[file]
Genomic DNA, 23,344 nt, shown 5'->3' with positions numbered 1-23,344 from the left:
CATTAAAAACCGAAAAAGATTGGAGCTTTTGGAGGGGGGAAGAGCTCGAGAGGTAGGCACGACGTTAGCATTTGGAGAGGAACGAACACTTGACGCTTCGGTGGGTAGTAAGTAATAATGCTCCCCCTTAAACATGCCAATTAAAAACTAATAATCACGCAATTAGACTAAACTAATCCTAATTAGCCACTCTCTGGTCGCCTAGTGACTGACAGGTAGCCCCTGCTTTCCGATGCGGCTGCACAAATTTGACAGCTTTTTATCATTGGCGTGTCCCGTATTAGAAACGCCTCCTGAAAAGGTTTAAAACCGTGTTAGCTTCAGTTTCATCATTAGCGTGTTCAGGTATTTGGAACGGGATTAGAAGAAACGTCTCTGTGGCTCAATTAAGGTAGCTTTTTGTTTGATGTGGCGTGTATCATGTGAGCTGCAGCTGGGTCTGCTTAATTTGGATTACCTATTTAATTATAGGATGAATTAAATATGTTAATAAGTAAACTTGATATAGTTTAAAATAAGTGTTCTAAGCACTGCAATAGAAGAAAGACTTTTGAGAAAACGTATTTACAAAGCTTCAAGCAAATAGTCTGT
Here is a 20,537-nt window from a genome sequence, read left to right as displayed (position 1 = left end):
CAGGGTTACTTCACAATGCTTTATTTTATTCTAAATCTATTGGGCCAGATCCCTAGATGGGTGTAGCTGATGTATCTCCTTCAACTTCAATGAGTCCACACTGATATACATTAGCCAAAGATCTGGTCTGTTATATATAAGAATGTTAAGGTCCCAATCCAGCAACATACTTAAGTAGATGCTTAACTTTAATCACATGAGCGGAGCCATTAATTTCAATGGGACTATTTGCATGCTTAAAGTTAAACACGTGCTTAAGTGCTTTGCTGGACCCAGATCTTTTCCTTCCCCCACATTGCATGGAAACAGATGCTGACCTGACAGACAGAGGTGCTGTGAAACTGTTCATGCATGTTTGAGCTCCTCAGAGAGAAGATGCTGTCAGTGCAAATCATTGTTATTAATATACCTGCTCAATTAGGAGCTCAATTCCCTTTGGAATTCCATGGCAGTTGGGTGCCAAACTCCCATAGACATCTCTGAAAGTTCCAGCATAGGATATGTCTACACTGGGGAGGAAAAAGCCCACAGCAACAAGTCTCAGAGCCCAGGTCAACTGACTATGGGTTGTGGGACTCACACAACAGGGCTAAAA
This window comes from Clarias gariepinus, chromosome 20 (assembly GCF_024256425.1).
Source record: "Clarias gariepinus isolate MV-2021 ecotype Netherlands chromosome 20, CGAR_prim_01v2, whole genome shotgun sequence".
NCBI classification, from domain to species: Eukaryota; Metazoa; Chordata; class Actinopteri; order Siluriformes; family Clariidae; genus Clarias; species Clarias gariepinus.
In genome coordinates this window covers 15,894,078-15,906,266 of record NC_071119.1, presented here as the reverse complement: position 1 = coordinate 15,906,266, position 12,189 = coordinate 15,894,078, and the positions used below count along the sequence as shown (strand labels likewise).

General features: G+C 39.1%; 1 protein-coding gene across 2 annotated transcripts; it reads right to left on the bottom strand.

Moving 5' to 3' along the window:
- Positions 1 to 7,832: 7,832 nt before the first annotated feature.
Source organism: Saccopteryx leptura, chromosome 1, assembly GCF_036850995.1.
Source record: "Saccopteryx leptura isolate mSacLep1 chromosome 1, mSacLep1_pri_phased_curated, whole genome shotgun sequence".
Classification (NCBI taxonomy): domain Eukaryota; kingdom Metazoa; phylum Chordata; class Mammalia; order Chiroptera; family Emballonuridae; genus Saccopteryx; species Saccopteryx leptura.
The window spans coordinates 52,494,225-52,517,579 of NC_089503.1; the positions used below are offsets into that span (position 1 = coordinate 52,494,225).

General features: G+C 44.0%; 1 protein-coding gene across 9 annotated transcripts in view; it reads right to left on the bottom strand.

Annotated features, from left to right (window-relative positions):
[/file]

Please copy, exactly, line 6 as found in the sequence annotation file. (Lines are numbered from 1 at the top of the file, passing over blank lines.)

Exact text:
Source record: "Clarias gariepinus isolate MV-2021 ecotype Netherlands chromosome 20, CGAR_prim_01v2, whole genome shotgun sequence".